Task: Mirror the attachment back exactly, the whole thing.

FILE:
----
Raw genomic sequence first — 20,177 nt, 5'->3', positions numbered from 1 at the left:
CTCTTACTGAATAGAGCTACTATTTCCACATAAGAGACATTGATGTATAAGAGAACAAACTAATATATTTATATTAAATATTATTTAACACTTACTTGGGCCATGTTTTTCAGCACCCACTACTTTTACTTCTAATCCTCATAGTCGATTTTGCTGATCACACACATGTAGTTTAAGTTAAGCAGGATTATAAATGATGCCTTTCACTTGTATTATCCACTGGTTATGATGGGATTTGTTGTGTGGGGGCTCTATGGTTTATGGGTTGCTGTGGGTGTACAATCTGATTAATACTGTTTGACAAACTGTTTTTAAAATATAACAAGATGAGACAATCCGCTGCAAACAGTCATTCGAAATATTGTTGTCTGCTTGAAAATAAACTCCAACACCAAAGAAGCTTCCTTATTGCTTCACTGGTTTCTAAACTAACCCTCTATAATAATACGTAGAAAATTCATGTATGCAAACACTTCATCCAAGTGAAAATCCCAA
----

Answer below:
Raw genomic sequence first — 20,177 nt, 5'->3', positions numbered from 1 at the left:
CTCTTACTGAATAGAGCTACTATTTCCACATAAGAGACATTGATGTATAAGAGAACAAACTAATATATTTATATTAAATATTATTTAACACTTACTTGGGCCATGTTTTTCAGCACCCACTACTTTTACTTCTAATCCTCATAGTCGATTTTGCTGATCACACACATGTAGTTTAAGTTAAGCAGGATTATAAATGATGCCTTTCACTTGTATTATCCACTGGTTATGATGGGATTTGTTGTGTGGGGGCTCTATGGTTTATGGGTTGCTGTGGGTGTACAATCTGATTAATACTGTTTGACAAACTGTTTTTAAAATATAACAAGATGAGACAATCCGCTGCAAACAGTCATTCGAAATATTGTTGTCTGCTTGAAAATAAACTCCAACACCAAAGAAGCTTCCTTATTGCTTCACTGGTTTCTAAACTAACCCTCTATAATAATACGTAGAAAATTCATGTATGCAAACACTTCATCCAAGTGAAAATCCCAA